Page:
The question can be answered by first understanding about recycling and then about its importance.
We live in a natural environment which is formed of three basic habitats: land, water and air. These habitats are important to us for our survival because all the material resources that we use, food we take, water we drink and air we breathe, all are derived from naturally existing resources. Even the so called man-made materials are built by using constituents derived from the resources existing in nature.
Materials existing in nature are in a state of equilibrium with the natural environment and balance is generally harmless. There is a self-regulating balance in the overall environment caused by frequent changes in weather, seasons and climatic effects. But massive exploitation of natural resources by human beings for food, shelter, clothing, and industrial uses has disturbed this balance. The wastes produced after the use of natural resources are released in natural habitats. These wastes being unnatural and incompatible with natural surroundings severely affect the environment and its constituents, the water bodies, land and the air.
Ironically, the indiscriminate use of natural resources and uncontrollable wastes generated are damaging the environment to a point of no return. There are three possible ways to get rid of wastes: use for land refilling, burn to destroy and recycle it. Land refilling pollutes the land surface and the water bed below the ground and affects the life forms. Burning releases toxic gasses and causes air pollution. Recycling is an option which is of great value economically as well as the protection of environment. In common parlance, recycling means conversion of waste into reusable forms.
Human development index (HDI) is a measure to assess impact of development in improving the quality of life. There is a direct relationship between HDI and its ecological impact; the greater is the HDI, the more is its ecological footprint. Recycling of resources is an intervention that takes care of ecological footprint caused by development. Recycling changes the linear model of development to a circular development model. Here resources are not necessarily obtained from the nature, instead all available materials are recovered from waste.
Recycling is the basic concept of ‘circular economy’ which is fast gaining acceptance globally as a means of development. To be successful in the implementation of circular economy, a variety of inputs are required for recycling of wastes, such as development of technology and infrastructure, financial resources, policies, practices and legislations.
Circular Development Model:
Recycling of wastes generated as a result of human use of natural resources is an approach to avoid, reduce, and overcome the problem of pollution of environment caused by wastes from domestic, civic (municipal), industrial and defence uses of materials and products. In current times there is no human activity which does not produce wastes.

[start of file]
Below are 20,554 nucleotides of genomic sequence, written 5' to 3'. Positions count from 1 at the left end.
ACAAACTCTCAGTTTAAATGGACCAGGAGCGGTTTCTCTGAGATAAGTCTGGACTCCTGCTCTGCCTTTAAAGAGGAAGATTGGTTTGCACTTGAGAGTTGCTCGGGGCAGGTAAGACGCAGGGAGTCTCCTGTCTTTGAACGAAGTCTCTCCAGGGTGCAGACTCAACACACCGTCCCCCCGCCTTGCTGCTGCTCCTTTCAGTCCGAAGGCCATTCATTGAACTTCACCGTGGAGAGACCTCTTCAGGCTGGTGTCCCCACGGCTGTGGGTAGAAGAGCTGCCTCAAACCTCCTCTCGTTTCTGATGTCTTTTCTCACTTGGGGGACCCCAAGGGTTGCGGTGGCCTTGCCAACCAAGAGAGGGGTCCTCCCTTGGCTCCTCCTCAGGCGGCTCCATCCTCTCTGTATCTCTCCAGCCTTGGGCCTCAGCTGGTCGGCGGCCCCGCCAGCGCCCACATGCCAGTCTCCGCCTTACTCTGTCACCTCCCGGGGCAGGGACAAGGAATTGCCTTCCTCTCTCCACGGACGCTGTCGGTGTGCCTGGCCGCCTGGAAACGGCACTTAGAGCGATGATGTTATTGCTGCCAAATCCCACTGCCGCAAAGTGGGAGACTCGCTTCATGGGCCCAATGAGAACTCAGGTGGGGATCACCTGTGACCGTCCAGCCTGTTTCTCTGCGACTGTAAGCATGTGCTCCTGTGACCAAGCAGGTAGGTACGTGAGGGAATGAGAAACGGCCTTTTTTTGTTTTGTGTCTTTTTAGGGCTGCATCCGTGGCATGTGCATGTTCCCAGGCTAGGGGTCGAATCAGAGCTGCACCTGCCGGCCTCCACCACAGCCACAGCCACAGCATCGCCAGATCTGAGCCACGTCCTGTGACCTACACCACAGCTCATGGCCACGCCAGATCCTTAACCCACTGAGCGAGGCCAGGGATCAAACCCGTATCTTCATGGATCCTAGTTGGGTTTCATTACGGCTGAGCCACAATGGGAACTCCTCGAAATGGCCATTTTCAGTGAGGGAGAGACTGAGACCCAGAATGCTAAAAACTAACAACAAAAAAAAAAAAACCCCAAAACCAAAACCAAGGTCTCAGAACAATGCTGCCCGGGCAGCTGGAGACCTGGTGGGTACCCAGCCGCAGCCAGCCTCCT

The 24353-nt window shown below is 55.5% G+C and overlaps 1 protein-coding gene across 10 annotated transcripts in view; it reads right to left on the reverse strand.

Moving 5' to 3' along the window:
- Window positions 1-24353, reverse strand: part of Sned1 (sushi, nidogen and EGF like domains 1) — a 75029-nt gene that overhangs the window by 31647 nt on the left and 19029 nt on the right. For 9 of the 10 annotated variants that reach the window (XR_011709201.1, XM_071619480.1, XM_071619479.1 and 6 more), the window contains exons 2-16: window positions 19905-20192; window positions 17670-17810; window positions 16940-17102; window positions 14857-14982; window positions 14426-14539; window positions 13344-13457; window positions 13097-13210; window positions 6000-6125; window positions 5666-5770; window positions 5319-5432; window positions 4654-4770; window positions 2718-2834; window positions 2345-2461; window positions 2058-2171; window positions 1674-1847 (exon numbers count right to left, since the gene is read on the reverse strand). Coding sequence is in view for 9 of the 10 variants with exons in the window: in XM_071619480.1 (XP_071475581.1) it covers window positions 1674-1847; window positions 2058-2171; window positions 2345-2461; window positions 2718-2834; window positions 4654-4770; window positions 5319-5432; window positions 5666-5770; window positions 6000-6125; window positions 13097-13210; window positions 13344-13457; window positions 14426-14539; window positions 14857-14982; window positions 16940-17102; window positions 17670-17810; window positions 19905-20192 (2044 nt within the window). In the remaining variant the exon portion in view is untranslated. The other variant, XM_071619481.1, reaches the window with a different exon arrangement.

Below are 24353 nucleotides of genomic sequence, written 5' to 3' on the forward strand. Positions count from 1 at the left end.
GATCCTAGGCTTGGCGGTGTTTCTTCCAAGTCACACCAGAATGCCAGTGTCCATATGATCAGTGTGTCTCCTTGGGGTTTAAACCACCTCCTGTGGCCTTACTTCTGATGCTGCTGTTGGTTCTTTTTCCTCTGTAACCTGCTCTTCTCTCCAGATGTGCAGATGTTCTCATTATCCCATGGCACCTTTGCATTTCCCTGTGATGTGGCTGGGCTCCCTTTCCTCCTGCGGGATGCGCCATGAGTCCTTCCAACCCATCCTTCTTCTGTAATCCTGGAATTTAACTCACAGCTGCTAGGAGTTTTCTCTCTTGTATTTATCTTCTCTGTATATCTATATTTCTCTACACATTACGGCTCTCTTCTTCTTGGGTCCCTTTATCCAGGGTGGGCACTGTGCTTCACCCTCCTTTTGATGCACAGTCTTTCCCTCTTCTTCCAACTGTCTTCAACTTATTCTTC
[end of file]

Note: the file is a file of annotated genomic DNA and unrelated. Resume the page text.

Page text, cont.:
Adoption of circular development model allows use of wastes as an easily available resource to isolate, produce, recreate, or develop new materials at a cheaper cost and time.
The circular model of development envisages zero waste by 100% utilization of wastes.
Importance of Recycling:
The importance of recycling can be understood from the following applications and their advantages:
- Recycling is the basic component of the circular development model. It leads to optimum utilization of the finite natural resources. It allows recycling of all recyclable materials from wastes of all kinds: municipal wastes, glass, metal, plastics, packaging materials and e-wastes.
- Recycling aims that no wastes shall be used for land-filling or burnt. Also it aims to protect all habitats (land, water and air) from wastes. Recycling promotes sustainability by reuse of the resources.
- Recycling can overcome the bad effects of industrial and greenhouse gasses. This can help mitigate climate change.
- The advantages associated with recycled materials are far reaching in economic terms. The cost of recovered materials or newly produced materials from waste can be very low.
- Recycling offers opportunities for creation of employment opportunities and new cheaper products. The low price of materials recovered from waste can be understood from the fact that about 1 gram of gold can be recovered from 41 junk mobiles in comparison of tons of processed gold-ore used to produce the same amount of gold.
- By development of technology, wastes can be used to produce totally new materials and composites for new uses.
Recycling is the next frontier for human endeavour for promoting zero waste and development of new technologies, new products and services.